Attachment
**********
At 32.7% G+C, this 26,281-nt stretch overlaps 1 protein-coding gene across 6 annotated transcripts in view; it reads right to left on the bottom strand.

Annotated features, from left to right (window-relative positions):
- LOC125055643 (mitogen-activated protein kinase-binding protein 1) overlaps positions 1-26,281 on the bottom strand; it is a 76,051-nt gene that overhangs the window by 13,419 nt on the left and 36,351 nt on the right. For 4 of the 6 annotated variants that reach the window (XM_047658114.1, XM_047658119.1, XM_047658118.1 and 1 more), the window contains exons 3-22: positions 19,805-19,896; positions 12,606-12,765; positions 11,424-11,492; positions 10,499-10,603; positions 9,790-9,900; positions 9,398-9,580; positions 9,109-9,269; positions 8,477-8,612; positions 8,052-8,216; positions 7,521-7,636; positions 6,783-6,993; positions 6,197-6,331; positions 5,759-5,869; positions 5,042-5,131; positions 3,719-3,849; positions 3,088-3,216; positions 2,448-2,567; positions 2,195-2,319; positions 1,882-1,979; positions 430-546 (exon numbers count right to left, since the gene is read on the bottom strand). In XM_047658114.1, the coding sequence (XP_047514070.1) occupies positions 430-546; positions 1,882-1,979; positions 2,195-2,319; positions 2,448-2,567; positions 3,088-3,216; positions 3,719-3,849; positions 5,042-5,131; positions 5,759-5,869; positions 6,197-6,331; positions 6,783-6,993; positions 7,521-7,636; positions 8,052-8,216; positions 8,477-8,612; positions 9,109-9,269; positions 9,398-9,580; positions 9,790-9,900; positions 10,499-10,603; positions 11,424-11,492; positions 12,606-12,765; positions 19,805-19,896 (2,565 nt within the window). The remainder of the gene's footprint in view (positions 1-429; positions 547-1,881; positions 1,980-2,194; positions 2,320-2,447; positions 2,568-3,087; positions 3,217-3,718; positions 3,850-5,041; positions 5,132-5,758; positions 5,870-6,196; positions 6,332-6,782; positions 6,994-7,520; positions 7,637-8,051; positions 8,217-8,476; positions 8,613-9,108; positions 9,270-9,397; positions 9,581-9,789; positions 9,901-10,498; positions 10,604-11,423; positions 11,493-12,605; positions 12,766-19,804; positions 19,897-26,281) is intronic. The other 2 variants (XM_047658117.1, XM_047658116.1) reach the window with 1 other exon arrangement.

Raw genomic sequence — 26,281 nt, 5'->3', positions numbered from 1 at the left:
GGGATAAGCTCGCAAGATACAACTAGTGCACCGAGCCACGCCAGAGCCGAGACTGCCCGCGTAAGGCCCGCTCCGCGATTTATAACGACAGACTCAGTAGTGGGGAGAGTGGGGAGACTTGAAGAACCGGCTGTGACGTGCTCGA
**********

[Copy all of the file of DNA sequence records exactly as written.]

At 32.7% G+C, this 26,281-nt stretch overlaps 1 protein-coding gene across 6 annotated transcripts in view; it reads right to left on the bottom strand.

Annotated features, from left to right (window-relative positions):
- LOC125055643 (mitogen-activated protein kinase-binding protein 1) overlaps positions 1-26,281 on the bottom strand; it is a 76,051-nt gene that overhangs the window by 13,419 nt on the left and 36,351 nt on the right. For 4 of the 6 annotated variants that reach the window (XM_047658114.1, XM_047658119.1, XM_047658118.1 and 1 more), the window contains exons 3-22: positions 19,805-19,896; positions 12,606-12,765; positions 11,424-11,492; positions 10,499-10,603; positions 9,790-9,900; positions 9,398-9,580; positions 9,109-9,269; positions 8,477-8,612; positions 8,052-8,216; positions 7,521-7,636; positions 6,783-6,993; positions 6,197-6,331; positions 5,759-5,869; positions 5,042-5,131; positions 3,719-3,849; positions 3,088-3,216; positions 2,448-2,567; positions 2,195-2,319; positions 1,882-1,979; positions 430-546 (exon numbers count right to left, since the gene is read on the bottom strand). In XM_047658114.1, the coding sequence (XP_047514070.1) occupies positions 430-546; positions 1,882-1,979; positions 2,195-2,319; positions 2,448-2,567; positions 3,088-3,216; positions 3,719-3,849; positions 5,042-5,131; positions 5,759-5,869; positions 6,197-6,331; positions 6,783-6,993; positions 7,521-7,636; positions 8,052-8,216; positions 8,477-8,612; positions 9,109-9,269; positions 9,398-9,580; positions 9,790-9,900; positions 10,499-10,603; positions 11,424-11,492; positions 12,606-12,765; positions 19,805-19,896 (2,565 nt within the window). The remainder of the gene's footprint in view (positions 1-429; positions 547-1,881; positions 1,980-2,194; positions 2,320-2,447; positions 2,568-3,087; positions 3,217-3,718; positions 3,850-5,041; positions 5,132-5,758; positions 5,870-6,196; positions 6,332-6,782; positions 6,994-7,520; positions 7,637-8,051; positions 8,217-8,476; positions 8,613-9,108; positions 9,270-9,397; positions 9,581-9,789; positions 9,901-10,498; positions 10,604-11,423; positions 11,493-12,605; positions 12,766-19,804; positions 19,897-26,281) is intronic. The other 2 variants (XM_047658117.1, XM_047658116.1) reach the window with 1 other exon arrangement.

Raw genomic sequence — 26,281 nt, 5'->3', positions numbered from 1 at the left:
GGGATAAGCTCGCAAGATACAACTAGTGCACCGAGCCACGCCAGAGCCGAGACTGCCCGCGTAAGGCCCGCTCCGCGATTTATAACGACAGACTCAGTAGTGGGGAGAGTGGGGAGACTTGAAGAACCGGCTGTGACGTGCTCGA